Posted Thursday 8th December 2016 by James Linder
New Life for St Helier
As this blog is published the Jersey Chamber of Commerce is hosting a lunch on the future of St Helier. This is just one example of how public and political interest in improving St Helier as a ‘vibrant capital where people want to live, spend time and invest’ is materialising into action. So what part does the Digital Sector play in the revival of Jersey’s only town?
Research has found that the ‘New Industries’ of digital, creative and professional services, tend to locate in cities. This is because the density offered by urban environments offers likeminded people the opportunity to share knowledge and experience, both between companies in the same sector and companies in different sectors. This flow of knowledge ultimately boosts innovation and productivity.
So, to what extent does this urban clustering of digital businesses apply to Jersey? Using Population Office data on the operating address of digital businesses, we can see a fascinating trend emerging. As the finance industry increasingly relocates to new grade A office space along he Esplanade, the older, smaller commercial buildings along Grenville Street, Mulcaster Street and New Street/Union Street are increasingly being renovated to meet the needs of the digital sector and a growing population. For instance, along Granville Street, Forum 3 is almost fully occupied by digital SMEs, while Forum 1 houses JT Global, and three nearby office blocks have been transformed into apartments. This investment has breathed new life into the area, benefitting both the digital sector and St Helier.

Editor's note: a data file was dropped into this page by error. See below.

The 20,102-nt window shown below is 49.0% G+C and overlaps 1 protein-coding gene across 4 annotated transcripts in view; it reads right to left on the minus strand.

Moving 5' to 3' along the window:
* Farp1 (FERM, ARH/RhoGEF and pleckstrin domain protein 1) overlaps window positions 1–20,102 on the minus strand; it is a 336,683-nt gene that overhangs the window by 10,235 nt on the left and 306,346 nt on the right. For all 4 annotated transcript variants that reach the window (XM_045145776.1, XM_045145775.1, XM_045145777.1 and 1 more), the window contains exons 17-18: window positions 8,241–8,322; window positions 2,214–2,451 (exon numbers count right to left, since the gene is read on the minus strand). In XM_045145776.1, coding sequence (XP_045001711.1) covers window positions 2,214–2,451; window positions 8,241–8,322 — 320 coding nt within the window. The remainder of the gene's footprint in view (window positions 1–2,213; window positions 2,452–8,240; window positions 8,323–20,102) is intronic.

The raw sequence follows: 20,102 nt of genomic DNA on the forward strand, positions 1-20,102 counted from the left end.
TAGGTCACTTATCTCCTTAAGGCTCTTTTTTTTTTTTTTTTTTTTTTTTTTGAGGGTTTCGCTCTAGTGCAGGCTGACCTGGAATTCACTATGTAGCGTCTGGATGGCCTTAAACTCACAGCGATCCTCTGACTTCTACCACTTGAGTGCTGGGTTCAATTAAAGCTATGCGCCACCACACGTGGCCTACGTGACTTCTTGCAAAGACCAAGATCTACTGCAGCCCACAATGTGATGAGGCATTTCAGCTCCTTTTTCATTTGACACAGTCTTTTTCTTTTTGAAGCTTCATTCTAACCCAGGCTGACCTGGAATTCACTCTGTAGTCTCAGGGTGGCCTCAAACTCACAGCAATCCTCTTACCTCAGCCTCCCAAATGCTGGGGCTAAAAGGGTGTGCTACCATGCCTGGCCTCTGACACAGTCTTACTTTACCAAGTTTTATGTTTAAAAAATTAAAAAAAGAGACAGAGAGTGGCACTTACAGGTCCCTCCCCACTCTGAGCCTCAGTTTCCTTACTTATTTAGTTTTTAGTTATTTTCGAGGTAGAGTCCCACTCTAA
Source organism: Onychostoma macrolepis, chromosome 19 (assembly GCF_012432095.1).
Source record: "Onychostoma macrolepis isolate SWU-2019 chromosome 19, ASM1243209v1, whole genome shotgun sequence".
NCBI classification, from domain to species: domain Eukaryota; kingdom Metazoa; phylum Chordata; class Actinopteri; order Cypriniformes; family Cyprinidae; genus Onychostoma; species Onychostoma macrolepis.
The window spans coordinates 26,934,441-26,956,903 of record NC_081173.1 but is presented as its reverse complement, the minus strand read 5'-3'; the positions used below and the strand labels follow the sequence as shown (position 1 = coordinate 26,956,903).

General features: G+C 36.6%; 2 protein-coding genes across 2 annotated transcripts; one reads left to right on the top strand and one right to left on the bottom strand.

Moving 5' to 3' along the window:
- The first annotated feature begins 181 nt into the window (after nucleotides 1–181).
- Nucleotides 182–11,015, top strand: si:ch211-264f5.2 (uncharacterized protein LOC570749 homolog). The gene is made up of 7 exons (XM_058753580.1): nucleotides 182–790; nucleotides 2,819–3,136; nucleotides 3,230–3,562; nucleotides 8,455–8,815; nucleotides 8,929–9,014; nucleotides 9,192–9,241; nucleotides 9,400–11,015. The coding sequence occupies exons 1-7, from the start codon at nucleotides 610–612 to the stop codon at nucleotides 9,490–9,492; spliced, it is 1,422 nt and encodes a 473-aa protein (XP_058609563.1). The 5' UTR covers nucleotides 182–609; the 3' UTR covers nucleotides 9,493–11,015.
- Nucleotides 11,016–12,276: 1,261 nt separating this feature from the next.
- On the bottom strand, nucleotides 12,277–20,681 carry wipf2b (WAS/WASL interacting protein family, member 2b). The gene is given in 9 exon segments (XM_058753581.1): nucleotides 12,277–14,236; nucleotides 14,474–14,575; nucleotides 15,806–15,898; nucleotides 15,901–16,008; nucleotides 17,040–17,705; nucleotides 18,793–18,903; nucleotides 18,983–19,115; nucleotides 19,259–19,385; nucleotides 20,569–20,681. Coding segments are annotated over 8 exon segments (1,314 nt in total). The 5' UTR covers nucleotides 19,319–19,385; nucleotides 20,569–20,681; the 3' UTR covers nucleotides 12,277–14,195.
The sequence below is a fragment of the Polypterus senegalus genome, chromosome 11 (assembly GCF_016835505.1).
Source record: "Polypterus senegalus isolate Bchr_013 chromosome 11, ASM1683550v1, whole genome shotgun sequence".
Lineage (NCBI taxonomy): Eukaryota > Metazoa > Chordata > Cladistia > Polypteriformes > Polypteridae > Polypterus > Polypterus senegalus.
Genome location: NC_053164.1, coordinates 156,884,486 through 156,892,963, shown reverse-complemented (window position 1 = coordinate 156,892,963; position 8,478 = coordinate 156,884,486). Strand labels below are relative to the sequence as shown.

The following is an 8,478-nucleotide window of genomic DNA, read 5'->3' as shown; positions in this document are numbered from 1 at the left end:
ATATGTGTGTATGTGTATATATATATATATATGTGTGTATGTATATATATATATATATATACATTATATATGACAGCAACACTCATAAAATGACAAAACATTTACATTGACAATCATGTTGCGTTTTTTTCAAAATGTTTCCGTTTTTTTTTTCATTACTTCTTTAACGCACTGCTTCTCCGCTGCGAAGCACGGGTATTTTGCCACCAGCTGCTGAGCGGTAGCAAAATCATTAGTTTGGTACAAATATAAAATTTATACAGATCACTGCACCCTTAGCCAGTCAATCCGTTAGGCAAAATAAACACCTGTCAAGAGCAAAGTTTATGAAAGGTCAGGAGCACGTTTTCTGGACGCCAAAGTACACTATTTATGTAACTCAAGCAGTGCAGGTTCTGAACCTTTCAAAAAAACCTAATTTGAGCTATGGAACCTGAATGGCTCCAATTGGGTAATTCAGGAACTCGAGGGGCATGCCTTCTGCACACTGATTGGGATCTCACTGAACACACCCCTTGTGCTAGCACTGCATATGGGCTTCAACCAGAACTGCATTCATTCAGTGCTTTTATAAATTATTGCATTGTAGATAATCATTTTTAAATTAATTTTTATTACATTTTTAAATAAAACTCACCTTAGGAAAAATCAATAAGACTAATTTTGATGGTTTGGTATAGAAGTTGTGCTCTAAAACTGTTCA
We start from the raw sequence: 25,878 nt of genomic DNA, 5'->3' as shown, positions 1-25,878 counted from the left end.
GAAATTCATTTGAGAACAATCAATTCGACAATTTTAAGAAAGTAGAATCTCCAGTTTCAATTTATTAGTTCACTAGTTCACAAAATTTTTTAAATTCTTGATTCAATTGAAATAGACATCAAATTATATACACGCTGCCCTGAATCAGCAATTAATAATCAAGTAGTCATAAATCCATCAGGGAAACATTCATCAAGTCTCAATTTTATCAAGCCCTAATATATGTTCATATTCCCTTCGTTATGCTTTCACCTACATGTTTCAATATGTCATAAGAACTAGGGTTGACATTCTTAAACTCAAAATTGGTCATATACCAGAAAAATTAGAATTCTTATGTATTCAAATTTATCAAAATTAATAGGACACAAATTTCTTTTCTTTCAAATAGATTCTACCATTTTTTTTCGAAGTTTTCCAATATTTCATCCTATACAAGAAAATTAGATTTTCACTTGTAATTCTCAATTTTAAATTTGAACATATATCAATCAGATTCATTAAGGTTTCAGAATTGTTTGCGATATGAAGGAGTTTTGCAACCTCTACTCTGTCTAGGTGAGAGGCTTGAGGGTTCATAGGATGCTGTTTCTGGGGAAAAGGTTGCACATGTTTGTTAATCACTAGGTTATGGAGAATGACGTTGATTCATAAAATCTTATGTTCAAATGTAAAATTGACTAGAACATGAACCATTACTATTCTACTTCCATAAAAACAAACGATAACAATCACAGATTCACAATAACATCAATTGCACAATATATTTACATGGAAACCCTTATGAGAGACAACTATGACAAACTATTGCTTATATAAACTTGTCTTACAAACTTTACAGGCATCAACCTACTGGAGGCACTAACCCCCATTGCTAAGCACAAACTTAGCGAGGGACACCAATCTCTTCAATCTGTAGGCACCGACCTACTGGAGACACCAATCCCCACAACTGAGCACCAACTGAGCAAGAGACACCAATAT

As these ‘New Industries’ increasingly drive global growth and productivity, Jersey’s economic success will increasingly depend on the location decisions of these businesses. Understanding the motives behind their decisions and the part played by St Helier in creating a vibrant environment which encourages knowledge to be shared and created will by key to our success.
So what can be done to attract and retain these footloose digital businesses and the associated investment they stimulate? The regeneration of St Helier is certainly a big piece of the puzzle. Most research into the success of urban regeneration has found the fusion of high density, commercial, residential and leisure schemes have the greatest impact on the vibrancy of an urban area. In this regard St Helier has much room for improvement.
For instance, if St Helier had the same population density as Paris its population would increase six-fold. Put differently, if its population grew by 1,500 annually for the foreseeable future, it would have a population density the same as that of Geneva by 2065, a city regularly ranked in the global top ten for quality of living. This is reinforced by census data which shows that contrary to perceptions between 1891 and 2001 St Helier’s population density actually fell, with the population dropping from 29,133 to 28,310. Though by 2011 the population had seen modest growth, increasing to 33,522. Compared with other major digital clusters St Helier has a very low population density.
As we move into the next year we need to consider what more can be done to encourage the already growing concentration of digital businesses in St Helier, and how we as Digital Jersey can play our part in encouraging knowledge to be shared and created. Doing so will feed into our economic success and help build a livelier capital.